As I watched Avatar, I found myself thinking of this unfolding drama in the Weeluanee Forest. I thought of the two Indigenous Pataxó land defenders who were just murdered in Brazil. I thought about the protests happening in west Germany to oppose a mine, where Greta Thunberg and others were just arrested. And I felt myself grieving that many of us seem a bit too comfortable with the theme of abandoning our precious home world within the realms of science fiction movies. I understand that the broader message of films like this may be to defend what we have left here, but how often is this understood by the larger audience? How often do they recognize that they represent the fictional “Sky People” or at least tacitly support their destructive policies and projects by their silence?
The species on fictional Pandora aren’t more wondrous than the real ones who inhabit our fragile and beleaguered biosphere. Not by a longshot. I’ve been fortunate to witness so many of them when visiting various places around the world. From bioluminescent algae in the sea in Panama, to marsupials in Australia, to howler monkeys in Argentina, to sequoias in California, to glow worms in New Zealand, to sea turtles in the Caribbean Sea, to lynxes here in my native Nova Scotia. And the Indigenous peoples and cultures of that fictional world are no match for the real ones who still live among us, in our times, and who are at the forefront of this ongoing war being waged for profit, against the biosphere on which we all depend.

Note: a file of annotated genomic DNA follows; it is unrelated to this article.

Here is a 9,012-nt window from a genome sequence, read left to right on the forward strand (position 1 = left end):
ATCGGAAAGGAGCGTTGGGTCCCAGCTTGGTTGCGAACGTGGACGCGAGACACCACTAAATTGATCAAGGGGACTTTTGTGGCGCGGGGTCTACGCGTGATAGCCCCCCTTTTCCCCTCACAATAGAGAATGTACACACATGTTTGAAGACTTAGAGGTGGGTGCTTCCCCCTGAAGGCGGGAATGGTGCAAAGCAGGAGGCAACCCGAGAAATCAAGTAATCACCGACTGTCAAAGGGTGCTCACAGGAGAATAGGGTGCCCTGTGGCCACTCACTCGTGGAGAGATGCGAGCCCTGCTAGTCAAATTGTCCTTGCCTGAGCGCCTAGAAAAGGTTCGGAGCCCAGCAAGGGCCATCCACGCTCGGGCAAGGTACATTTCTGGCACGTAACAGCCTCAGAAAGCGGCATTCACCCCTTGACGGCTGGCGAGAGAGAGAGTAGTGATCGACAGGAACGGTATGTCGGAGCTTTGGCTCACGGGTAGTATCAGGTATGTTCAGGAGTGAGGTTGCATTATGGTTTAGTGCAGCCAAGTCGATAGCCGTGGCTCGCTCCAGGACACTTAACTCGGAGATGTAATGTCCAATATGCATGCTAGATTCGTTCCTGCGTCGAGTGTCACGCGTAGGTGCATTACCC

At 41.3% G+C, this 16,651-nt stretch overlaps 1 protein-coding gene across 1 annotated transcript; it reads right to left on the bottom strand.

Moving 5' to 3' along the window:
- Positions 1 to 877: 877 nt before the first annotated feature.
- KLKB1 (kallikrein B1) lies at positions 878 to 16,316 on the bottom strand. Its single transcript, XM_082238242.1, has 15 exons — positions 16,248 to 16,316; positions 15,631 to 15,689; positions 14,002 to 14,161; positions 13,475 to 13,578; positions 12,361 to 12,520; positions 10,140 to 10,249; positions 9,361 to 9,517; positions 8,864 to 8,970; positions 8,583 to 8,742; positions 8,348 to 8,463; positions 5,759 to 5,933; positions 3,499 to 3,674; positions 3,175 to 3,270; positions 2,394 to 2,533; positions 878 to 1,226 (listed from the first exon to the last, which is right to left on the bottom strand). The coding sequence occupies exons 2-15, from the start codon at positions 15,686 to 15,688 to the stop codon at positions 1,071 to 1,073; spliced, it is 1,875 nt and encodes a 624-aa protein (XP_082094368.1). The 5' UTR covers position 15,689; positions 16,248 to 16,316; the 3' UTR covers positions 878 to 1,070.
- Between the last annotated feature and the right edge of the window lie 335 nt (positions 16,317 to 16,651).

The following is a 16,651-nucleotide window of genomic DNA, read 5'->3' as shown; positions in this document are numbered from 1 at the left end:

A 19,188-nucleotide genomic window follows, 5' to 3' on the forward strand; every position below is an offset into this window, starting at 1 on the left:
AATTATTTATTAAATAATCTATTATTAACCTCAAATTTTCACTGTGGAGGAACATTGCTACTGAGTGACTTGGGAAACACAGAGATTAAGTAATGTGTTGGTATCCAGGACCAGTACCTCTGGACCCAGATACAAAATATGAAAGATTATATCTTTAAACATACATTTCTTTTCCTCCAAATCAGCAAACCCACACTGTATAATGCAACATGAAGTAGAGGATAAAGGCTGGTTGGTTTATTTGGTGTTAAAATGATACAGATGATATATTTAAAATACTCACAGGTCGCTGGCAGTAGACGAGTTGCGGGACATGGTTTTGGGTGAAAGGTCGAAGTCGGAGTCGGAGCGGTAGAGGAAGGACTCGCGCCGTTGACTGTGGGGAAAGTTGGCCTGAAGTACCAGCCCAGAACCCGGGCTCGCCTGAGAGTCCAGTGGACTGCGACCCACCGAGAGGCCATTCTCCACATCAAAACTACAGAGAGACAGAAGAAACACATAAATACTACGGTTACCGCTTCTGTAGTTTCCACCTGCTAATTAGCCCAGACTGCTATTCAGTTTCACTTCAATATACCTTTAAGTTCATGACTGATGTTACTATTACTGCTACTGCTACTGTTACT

Resistance to colonialism, militaristic, state violence and ecocide isn’t fictional. Cop City is the future they want, but there are courageous people pushing back against that nihilistic narrative everywhere. It is a resistance that is happening now, in big ways and small, on this world, and in places not far from where you live. But it needs all of us, or it will fail. And this wondrous, real world, and all that rely on it, will be lost forever.